The treatment for neutrophilia involves treating the underlying cause. A high neutrophil count isn't a problem on its own. Your doctor will do tests to find out what is causing you to have neutrophilia and treat that. 

What Can Cause a Low Neutrophil Count?

A low neutrophil count is called neutropenia. Since neutrophils are cells that are part of your immune response to fight infections, neutropenia can make you more likely to get an infection. If you have severe neutropenia, even normal bacteria on your body can cause serious infections. There are many different conditions and some medications that can cause neutropenia. 

Cancers and cancer treatment. Cancers that affect your bone marrow, such as lymphoma, leukemia, and myeloma, can cause neutropenia. Chemotherapy and radiation prevent your body from producing neutrophils, so neutropenia is an expected side effect of this cancer treatment. 

Infections. Some types of infections can cause neutropenia, such as:

Sepsis, which is an extreme response your body can have to an infection, can also lead to neutropenia.‌

Medicines. Many medicines have been linked with neutropenia. This is called drug-induced neutropenia and usually happens within 6 months of starting the medicine. Once you quit taking the medicine, the neutropenia usually clears up within one week.

Some of these medicines include:

Bone marrow disorders. Conditions that affect your bone marrow such as aplastic anemia, myelodysplastic syndrome, and myelofibrosis can cause neutropenia. 

How Is a Low Neutrophil Count Treated?

The treatment of neutropenia will depend on its cause and severity. It's important to treat any source of infection in people with neutropenia. If you have neutropenia and fever, your doctor may treat you with antibiotics even if no source of infection can be found. If your doctor thinks your medicine may be causing neutropenia, they may switch your prescription to a different medicine.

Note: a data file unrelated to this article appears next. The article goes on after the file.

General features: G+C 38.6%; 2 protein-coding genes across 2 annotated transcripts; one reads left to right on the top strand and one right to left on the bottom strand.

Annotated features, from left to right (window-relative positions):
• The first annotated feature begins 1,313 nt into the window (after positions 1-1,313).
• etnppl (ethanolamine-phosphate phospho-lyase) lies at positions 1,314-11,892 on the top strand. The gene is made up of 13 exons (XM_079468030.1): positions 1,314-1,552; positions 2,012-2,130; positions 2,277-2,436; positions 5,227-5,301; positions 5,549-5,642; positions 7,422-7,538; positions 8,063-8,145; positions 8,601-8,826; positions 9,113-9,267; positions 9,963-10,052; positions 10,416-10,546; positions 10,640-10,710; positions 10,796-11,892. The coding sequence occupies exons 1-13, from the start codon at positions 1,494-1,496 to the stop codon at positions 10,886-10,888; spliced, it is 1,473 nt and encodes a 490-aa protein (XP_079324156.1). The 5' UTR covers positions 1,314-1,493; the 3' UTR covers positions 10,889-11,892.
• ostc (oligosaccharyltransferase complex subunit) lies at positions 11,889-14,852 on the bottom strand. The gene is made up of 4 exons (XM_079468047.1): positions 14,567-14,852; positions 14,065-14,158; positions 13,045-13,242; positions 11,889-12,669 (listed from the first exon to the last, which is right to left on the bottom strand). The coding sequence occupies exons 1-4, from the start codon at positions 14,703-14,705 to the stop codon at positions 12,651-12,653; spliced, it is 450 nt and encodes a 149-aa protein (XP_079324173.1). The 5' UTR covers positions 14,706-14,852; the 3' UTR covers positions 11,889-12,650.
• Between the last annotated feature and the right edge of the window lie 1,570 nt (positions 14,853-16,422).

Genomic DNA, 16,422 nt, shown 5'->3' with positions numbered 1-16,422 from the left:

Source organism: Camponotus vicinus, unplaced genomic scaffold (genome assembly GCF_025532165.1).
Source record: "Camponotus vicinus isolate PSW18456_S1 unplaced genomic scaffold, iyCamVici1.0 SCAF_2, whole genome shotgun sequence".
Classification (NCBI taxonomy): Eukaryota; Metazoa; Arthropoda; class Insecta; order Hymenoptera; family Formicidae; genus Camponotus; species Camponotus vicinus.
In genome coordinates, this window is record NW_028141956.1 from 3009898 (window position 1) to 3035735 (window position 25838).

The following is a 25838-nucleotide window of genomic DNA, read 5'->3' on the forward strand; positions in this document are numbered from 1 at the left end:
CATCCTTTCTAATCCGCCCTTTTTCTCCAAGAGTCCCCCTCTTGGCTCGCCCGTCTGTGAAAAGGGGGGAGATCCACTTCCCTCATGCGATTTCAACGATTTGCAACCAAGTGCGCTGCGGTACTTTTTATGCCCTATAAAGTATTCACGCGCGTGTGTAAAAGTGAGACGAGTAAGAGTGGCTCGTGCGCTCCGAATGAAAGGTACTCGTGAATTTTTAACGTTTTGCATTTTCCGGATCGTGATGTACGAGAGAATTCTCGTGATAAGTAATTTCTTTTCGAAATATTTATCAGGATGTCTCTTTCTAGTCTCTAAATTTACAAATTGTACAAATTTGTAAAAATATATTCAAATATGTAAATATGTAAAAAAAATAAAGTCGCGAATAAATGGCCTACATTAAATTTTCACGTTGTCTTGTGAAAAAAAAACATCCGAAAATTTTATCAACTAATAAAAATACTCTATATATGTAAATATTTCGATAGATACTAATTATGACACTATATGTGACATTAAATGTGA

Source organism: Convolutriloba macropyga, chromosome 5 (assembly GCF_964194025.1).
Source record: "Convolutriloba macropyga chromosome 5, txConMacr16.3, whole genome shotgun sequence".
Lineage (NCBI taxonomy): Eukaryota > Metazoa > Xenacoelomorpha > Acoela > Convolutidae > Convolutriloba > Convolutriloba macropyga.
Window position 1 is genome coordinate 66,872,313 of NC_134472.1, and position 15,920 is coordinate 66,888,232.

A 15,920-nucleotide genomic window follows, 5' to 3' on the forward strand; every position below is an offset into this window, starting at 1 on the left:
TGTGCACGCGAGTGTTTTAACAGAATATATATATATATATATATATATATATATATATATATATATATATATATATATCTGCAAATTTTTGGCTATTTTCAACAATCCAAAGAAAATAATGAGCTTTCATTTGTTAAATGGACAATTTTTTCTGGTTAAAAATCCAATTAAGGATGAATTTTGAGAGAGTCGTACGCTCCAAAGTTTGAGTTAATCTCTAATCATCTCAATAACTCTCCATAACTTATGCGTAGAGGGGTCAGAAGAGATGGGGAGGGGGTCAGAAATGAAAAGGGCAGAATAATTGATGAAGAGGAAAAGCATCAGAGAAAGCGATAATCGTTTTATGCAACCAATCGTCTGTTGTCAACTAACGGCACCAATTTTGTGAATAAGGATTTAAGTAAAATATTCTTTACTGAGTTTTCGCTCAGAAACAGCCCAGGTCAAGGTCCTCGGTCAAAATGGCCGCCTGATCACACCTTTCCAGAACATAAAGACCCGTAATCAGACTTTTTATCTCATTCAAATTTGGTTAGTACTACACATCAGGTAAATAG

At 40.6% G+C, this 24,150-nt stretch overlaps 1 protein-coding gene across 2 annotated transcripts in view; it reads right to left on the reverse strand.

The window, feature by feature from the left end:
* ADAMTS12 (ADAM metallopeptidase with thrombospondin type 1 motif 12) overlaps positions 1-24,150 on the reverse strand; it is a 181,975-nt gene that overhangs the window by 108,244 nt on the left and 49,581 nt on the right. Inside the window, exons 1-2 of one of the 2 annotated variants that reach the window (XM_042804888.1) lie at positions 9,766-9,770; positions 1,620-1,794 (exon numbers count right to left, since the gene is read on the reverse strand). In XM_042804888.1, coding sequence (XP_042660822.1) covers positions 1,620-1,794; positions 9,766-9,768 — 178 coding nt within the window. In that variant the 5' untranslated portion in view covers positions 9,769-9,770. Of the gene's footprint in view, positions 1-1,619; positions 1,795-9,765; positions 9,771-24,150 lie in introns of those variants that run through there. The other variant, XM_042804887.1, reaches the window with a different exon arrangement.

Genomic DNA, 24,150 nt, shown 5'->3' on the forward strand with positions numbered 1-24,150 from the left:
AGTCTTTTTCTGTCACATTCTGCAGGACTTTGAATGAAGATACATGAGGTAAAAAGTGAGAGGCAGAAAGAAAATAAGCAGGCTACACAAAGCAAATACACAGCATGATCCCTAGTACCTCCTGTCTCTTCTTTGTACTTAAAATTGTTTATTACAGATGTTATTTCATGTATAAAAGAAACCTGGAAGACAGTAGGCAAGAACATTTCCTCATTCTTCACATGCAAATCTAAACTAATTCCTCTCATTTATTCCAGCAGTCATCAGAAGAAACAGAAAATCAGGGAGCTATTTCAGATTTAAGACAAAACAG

You may be given medicine that will stimulate your body to make more white blood cells. If you have an autoimmune disorder that is causing your neutropenia, your doctor may prescribe corticosteroids. If your neutropenia is caused by an underlying disorder, treatment of it may clear up the neutropenia. 

Show Sources


American Cancer Society: "Chronic Myeloid Leukemia (CML)."

American Society of Hematology: "Blood Basics."

Centers for Disease Control and Prevention: "What is sepsis?"

Cleveland Clinic: "Ulcerative Colitis."

GP: "Causes of neutrophilia and treatment."

Lab Tests Online: "Complete Blood Count (CBC)."

Mayo Clinic: "Cushing syndrome," "Neutropenia," "Preeclampsia," "Sickle cell anemia."

The University of Texas MD Anderson Cancer Center: "Cancer treatment side effect: Neutropenia."

Medscape: "What are the causes of neutrophilia in leukocytosis?" "Which medications cause neutropenia?"

Merck Manual: "Neutrophilic Leukocytosis," "Neutropenia."

Self Decode: "Neutrophils: Functions & Related Diseases."

St. Jude Children's Research Center: "Juvenile Myelomonocytic Leukemia."

Stanford Children's Health: "What Are White Blood Cells?"